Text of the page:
Motor (Australia)

You send in the cars you’re stuck on, we pick the one you should get

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I WANT A PERFORMANC­E CAR AS AN INVESTMENT. MY MONEY’S DOING NOTHING IN THE BANK SO I FIGURE WHY NOT PLAY THE MARKET? MY LOGIC IS THAT ITALIAN V12 EXOTICS WILL ALWAYS COME GOOD IN THE LONGER TERM, SO IF YOU HAD $250K TO SPEND, WOULD YOU CHOOSE A 2012 FERRARI FF OR A 2004 LAMBORGHIN­I MURCIELAGO? ALAN K

FERRARI FF

PROCEED WITH CAUTION, Alan. I’m sure that the previous keepers of both the Ferrari and Lamborghin­i may have been working on exactly that logic. It all depends how long you’re prepared to wait. Judged purely in terms of investment potential, I’d probably lean towards the Murcielago over the FF. It’s an easier thing to comprehend, whereas the FF reminds me of the 2+2 365 GTC/4, a great and misunderst­ood car whose values spent a few years in the doldrums before finally ramping up. But where only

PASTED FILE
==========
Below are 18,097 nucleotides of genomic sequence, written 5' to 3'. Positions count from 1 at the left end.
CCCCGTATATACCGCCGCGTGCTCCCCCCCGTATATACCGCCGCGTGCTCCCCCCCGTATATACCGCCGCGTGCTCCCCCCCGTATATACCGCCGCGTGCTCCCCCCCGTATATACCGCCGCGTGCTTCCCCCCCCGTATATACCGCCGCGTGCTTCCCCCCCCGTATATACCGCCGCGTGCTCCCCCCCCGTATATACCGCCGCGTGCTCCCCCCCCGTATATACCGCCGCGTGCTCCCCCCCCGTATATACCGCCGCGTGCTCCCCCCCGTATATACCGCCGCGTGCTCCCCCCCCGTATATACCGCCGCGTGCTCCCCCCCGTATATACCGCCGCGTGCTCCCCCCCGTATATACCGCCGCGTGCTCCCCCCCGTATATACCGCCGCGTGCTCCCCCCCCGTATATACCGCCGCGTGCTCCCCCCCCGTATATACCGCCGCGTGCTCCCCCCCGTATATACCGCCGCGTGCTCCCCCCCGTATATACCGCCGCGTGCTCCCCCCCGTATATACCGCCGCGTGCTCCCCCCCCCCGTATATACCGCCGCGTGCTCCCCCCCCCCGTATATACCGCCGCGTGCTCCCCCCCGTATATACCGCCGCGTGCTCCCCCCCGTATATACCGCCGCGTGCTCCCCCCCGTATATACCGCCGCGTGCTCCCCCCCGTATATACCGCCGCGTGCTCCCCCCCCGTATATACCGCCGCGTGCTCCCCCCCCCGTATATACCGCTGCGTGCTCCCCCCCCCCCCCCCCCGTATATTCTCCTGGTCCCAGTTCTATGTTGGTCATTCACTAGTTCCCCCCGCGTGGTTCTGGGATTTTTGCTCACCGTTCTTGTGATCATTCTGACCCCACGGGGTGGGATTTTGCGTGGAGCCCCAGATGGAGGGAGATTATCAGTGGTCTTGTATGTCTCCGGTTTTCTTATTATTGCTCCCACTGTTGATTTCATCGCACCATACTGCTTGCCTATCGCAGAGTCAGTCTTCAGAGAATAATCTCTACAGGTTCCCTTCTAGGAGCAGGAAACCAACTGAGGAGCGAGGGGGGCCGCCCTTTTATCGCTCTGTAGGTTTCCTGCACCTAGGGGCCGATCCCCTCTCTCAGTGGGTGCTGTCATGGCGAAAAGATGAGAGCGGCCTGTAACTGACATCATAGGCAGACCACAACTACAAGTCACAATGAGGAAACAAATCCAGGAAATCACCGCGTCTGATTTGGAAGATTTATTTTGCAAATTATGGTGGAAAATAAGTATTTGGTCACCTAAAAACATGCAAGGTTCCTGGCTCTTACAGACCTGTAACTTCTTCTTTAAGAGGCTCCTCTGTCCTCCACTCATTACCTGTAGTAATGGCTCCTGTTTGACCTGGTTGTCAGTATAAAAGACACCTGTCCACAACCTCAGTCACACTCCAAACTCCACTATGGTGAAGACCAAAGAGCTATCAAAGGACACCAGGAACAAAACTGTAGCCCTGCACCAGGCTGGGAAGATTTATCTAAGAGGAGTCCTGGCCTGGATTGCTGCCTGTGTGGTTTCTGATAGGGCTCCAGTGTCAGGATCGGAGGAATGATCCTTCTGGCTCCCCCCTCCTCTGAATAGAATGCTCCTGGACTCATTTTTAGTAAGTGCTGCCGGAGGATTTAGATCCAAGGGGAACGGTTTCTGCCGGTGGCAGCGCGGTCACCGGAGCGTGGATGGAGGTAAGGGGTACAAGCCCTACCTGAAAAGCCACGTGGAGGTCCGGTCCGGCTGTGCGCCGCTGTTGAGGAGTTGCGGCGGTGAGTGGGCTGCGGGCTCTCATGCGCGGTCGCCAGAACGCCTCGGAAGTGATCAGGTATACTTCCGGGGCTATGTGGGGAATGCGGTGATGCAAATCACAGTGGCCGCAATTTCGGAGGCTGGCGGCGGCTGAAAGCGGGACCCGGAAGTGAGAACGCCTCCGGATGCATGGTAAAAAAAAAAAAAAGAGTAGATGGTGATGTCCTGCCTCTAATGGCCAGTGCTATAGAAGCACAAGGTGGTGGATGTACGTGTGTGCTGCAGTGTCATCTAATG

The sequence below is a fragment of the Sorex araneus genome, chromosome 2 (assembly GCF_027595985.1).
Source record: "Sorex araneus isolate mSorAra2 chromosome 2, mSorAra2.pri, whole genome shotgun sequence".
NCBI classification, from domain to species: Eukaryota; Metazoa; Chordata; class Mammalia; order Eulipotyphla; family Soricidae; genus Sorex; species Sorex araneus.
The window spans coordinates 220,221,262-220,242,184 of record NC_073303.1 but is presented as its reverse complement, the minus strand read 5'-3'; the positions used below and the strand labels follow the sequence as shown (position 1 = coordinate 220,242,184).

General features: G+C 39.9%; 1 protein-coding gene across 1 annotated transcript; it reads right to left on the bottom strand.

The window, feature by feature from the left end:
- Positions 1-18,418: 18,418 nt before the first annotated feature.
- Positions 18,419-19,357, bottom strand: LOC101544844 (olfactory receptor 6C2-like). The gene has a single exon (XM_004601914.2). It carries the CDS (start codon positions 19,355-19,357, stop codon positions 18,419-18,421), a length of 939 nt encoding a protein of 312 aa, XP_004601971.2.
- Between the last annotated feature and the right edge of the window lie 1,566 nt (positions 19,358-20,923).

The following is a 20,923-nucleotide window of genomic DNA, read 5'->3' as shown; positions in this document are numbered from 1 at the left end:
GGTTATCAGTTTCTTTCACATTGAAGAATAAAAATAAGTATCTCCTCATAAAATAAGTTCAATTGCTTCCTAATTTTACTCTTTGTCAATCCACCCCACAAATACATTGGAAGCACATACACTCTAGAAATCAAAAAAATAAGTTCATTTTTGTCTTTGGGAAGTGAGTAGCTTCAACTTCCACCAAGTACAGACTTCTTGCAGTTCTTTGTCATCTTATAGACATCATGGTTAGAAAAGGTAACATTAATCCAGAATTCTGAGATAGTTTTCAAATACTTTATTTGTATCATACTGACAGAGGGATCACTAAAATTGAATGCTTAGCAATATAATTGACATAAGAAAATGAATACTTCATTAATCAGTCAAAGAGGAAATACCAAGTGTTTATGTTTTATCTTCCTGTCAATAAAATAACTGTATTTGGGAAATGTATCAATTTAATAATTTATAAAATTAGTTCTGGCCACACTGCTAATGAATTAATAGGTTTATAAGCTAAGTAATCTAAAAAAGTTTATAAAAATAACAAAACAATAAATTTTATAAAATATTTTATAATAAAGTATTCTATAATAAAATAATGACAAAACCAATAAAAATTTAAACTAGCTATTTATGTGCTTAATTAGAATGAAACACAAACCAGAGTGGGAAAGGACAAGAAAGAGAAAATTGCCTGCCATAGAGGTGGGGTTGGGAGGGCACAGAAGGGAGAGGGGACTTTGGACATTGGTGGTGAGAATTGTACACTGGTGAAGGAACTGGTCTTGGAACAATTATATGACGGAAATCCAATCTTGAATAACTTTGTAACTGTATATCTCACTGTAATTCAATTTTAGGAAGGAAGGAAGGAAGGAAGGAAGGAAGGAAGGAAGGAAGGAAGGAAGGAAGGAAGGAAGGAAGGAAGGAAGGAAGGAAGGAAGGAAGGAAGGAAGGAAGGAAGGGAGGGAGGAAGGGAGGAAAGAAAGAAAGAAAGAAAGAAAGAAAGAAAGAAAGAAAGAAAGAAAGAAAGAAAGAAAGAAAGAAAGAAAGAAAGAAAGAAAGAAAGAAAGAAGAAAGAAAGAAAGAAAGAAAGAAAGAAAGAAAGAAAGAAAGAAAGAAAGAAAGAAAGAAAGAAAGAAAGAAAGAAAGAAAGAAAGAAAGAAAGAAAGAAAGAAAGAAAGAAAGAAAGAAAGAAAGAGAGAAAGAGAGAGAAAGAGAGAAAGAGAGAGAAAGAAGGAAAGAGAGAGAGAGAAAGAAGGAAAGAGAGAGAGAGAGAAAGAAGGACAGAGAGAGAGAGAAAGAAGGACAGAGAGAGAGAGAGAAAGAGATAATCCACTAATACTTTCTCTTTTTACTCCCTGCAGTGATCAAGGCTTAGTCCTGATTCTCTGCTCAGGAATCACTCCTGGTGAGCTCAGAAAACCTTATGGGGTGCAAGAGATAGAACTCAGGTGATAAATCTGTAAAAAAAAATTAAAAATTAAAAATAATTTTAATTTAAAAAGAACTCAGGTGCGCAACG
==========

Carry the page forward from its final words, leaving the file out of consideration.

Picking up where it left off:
LAMBO MURCIELAGO

505 GTC/4s were ever built, Ferrari built more than four times the number of FFs, and many consider its successor, the GTC4Lusso, to be a continuati­on rather than a replacemen­t. Meanwhile, some 4099 Murcielago­s exited the plant at Sant’Agata. Aside from specials like the SV and 40th Anniversar­y version, the LP640 is worth saving for, and given that the Murci was the last of the manual Lambo V12s, we’d be tempted to spend a little more and source a car with three pedals. - AE

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